BILLINGS — The news hit Dawson LaRance like a punch to the gut.

On Sept. 10, the University of Minnesota announced its plan to eliminate three athletic institutions, including the men’s track and field program for which LaRance has competed as a mid-distance runner since arriving in Minneapolis in the fall of 2017.

The Gophers’ athletic department is reportedly facing a $75 million budget shortfall, due in part to ramifications from the coronavirus pandemic. And the cuts — which also include men’s tennis and men’s gymnastics — are part of the school’s solution.

Pending board of regents approval, the decision will take effect after the 2020-21 academic year.

LaRance, previously a state champion runner at Billings Senior, has poured his heart and soul into the Gophers program and is quick to point out all he has gotten in return: a scholarship, an education, the chance to compete in the Big Ten, and the support of a diverse and inclusive community of athletes.

Nearing the end of his athletic eligibility, LaRance, naturally, was blindsided.

“I’m so proud to represent Minnesota and be a part of this amazing team, but I also feel so disappointed in the athletic administration for their decision,” LaRance told The Billings Gazette and

“I don’t think they realize the kind of decision they’ve made and how it will impact the community, as well as what kind of precedent this is setting across the country.”

LaRance’s teammate, Carter Hughes of Sidney, is similarly disillusioned.

Hughes, a redshirt freshman thrower, matriculated at Minnesota in the fall of 2019 after winning multiple state titles in high school. He never envisioned a scenario in which he’d have to explore transfer options or a different place to call home.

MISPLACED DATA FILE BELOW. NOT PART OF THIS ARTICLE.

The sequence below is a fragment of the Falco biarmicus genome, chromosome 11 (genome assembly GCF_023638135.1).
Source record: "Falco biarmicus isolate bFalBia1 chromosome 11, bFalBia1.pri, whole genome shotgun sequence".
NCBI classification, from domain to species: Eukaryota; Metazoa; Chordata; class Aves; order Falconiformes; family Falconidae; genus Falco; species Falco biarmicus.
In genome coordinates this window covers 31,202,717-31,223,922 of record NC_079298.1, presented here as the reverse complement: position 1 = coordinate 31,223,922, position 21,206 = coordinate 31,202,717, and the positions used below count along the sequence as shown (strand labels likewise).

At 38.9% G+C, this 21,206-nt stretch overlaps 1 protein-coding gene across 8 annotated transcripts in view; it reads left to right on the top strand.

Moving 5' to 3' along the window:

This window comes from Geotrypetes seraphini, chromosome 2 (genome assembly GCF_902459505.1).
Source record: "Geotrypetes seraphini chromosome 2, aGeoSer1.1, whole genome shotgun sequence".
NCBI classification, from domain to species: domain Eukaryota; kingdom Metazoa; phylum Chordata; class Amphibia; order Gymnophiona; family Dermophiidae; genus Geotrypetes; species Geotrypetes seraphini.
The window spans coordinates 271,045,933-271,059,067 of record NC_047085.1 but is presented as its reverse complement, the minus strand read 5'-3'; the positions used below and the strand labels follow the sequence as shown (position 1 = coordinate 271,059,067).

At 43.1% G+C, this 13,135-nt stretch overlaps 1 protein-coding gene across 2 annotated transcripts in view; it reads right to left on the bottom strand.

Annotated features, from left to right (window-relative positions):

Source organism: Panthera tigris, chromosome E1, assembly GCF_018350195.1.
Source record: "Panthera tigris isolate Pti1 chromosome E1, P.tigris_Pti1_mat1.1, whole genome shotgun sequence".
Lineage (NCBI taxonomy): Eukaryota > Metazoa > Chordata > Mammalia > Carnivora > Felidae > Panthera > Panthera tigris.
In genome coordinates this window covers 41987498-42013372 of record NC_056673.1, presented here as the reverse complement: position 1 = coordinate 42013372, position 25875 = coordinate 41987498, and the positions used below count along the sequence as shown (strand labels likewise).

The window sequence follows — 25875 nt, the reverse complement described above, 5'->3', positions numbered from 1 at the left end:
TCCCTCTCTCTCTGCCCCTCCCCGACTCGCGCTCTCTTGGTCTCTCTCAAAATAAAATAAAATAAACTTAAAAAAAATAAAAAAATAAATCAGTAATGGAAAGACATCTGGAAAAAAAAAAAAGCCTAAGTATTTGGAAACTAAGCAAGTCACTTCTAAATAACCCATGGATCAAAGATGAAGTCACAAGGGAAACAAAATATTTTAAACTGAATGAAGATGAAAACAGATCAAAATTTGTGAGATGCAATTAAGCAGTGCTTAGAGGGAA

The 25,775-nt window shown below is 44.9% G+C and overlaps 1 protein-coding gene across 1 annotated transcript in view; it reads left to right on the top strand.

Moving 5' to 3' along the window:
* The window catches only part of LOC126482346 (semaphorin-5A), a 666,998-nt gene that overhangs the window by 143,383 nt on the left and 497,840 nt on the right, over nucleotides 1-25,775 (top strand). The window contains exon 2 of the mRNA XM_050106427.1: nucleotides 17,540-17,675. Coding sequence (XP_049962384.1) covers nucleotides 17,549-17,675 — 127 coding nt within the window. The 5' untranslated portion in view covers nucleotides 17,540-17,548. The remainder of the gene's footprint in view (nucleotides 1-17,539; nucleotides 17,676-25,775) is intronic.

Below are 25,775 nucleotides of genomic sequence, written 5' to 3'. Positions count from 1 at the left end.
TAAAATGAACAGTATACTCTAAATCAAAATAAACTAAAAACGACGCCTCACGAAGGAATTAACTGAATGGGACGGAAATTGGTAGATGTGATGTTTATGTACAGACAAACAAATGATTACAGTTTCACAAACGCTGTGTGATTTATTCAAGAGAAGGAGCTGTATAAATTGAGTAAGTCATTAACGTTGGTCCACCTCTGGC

But to be safe, he and LaRance have already submitted their names to the NCAA’s transfer portal, per their coaches’ recommendations.

“I’ve really enjoyed my experience here. You meet lifelong friends,” said Hughes, who threw unattached during the 2020 indoor season before it was prematurely halted due to COVID-19. “You just get used to seeing your friends and teammates and coaches, and then all of a sudden you’re thinking about where you’re going to go to find a whole new family.”

In a report last week in the Minneapolis Star Tribune, Minnesota athletic director Mark Coyle said the cuts are necessary because of the financial impact the pandemic has had on the department, and also for Title IX considerations based on rising female enrollment.

Coyle, in the Star Tribune report, said Minnesota has “special, special kids. And they’re hurt. They’re angry. They’re confused. And I apologized to them. These are difficult, difficult decisions.”

LaRance said a final board of regents decision is expected Oct. 8, and that he, Hughes and their teammates are doing all they can to help save the program by petitioning administrators and recruiting other athletes and alumni to their cause.